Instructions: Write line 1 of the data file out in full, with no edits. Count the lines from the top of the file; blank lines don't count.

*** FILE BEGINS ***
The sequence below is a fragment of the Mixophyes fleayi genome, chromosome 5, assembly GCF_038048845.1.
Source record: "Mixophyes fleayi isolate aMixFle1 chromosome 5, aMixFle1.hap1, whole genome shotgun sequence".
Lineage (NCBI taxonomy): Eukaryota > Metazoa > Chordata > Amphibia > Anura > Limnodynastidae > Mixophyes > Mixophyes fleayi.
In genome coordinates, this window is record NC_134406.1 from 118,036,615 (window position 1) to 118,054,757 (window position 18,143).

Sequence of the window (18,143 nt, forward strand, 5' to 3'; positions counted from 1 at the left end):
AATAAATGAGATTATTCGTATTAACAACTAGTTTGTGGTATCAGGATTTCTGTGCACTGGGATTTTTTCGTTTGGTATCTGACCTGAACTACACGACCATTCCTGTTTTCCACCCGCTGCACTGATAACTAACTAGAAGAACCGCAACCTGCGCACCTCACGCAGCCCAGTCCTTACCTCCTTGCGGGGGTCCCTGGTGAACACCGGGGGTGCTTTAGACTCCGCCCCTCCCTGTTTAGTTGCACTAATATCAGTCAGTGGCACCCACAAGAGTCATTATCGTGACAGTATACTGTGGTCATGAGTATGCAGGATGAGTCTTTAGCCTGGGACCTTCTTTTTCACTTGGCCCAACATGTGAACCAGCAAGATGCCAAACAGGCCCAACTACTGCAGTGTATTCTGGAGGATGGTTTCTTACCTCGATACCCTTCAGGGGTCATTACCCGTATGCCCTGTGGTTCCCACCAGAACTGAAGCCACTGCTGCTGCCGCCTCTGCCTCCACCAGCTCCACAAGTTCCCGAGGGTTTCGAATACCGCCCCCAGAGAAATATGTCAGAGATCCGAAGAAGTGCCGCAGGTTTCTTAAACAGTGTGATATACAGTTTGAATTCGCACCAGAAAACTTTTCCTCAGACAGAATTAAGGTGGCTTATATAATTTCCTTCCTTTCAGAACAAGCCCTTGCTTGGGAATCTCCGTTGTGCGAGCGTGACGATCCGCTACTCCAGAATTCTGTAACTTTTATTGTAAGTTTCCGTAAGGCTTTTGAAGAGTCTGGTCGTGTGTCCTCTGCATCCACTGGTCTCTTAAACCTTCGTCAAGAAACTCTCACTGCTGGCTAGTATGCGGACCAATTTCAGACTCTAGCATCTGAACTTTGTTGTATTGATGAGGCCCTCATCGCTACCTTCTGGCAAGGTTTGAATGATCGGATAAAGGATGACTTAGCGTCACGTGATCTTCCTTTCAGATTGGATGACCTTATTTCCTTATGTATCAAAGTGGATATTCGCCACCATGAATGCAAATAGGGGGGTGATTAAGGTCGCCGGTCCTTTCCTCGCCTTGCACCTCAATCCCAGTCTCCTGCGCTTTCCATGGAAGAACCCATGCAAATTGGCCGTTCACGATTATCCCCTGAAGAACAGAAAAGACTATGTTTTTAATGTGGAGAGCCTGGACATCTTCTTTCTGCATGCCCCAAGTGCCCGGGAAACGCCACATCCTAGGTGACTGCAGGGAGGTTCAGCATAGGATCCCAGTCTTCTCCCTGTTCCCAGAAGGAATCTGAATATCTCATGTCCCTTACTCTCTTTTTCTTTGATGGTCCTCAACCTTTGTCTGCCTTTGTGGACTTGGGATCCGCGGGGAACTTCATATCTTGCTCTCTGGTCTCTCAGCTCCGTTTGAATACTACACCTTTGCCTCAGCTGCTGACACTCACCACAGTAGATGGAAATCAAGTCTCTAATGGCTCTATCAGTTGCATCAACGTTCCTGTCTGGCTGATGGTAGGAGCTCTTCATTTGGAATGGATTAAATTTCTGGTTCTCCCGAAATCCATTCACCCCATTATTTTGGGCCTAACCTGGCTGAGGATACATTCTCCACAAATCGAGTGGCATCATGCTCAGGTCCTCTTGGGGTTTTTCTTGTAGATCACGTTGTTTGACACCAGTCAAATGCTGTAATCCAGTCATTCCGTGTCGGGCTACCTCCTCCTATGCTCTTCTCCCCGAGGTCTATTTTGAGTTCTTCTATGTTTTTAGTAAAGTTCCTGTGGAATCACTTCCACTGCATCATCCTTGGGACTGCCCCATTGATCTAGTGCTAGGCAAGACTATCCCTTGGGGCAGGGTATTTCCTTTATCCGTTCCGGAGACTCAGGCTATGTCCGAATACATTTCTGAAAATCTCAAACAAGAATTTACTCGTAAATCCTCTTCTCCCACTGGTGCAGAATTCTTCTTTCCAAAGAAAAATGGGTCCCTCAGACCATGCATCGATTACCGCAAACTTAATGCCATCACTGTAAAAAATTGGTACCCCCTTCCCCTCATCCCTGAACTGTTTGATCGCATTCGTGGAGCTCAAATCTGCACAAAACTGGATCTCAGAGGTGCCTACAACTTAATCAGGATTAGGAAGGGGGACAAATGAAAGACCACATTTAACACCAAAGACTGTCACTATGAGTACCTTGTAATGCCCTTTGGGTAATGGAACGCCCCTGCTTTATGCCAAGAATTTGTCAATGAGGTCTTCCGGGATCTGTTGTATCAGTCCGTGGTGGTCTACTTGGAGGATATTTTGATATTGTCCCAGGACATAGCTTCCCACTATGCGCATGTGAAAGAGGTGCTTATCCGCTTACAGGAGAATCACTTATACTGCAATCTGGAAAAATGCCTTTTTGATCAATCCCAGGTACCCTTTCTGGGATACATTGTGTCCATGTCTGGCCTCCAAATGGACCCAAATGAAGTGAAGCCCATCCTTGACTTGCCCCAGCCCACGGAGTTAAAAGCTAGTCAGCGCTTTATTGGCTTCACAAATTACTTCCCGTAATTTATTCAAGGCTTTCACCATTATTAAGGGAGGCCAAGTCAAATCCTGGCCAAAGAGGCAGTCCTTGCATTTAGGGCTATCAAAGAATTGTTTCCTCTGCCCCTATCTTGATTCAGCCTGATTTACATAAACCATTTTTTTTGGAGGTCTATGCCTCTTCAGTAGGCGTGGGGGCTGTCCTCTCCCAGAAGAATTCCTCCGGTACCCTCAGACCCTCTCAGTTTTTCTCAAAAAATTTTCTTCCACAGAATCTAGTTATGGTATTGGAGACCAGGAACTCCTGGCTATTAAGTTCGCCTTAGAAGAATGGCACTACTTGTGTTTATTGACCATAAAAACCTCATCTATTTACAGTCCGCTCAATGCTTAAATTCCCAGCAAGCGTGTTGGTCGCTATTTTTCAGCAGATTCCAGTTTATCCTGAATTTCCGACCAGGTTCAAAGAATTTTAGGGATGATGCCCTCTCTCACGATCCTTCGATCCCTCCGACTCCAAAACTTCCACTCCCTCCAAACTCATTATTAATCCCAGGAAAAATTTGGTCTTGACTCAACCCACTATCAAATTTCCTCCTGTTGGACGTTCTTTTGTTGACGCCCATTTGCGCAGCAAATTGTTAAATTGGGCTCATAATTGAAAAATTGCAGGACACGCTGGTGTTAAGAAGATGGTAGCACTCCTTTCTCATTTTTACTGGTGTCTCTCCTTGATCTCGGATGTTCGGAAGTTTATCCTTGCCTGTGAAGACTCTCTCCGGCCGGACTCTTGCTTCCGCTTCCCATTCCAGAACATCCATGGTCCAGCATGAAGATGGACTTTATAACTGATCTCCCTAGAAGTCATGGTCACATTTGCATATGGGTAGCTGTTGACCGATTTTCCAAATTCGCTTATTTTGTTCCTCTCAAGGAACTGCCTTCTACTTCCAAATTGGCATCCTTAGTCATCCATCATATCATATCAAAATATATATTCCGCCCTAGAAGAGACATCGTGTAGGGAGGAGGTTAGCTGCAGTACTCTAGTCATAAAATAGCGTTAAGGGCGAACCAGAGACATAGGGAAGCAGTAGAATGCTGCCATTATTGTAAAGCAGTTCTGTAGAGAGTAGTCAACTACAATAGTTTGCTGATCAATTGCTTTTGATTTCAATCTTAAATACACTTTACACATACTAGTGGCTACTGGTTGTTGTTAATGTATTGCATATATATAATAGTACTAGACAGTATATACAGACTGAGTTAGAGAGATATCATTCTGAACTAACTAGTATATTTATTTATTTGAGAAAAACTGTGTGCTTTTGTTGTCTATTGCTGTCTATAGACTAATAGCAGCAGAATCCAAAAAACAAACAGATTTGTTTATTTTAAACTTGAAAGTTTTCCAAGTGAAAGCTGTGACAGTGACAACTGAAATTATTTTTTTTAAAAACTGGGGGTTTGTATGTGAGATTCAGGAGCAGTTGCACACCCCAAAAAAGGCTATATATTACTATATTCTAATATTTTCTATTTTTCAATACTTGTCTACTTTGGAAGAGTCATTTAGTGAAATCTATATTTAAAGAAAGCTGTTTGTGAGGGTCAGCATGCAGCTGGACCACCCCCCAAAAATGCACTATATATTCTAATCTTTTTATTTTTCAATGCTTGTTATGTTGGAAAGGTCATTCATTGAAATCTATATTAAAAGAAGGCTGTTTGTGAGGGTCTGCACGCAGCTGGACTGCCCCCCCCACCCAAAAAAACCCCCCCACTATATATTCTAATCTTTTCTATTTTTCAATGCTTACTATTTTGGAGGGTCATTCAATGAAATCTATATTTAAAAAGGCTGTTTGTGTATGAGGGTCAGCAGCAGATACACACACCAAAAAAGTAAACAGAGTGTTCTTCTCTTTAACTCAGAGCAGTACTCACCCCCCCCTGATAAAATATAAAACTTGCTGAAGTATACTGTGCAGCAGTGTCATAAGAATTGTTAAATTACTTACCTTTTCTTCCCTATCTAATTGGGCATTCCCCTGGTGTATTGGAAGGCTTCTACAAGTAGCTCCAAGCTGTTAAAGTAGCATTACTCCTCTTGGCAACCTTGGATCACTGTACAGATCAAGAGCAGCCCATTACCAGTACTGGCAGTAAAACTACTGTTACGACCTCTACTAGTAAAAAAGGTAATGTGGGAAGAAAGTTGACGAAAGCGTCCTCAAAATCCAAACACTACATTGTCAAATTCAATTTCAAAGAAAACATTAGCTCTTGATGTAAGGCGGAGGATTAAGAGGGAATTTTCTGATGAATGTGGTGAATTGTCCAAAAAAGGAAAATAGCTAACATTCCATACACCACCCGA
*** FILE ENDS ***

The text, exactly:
The sequence below is a fragment of the Mixophyes fleayi genome, chromosome 5, assembly GCF_038048845.1.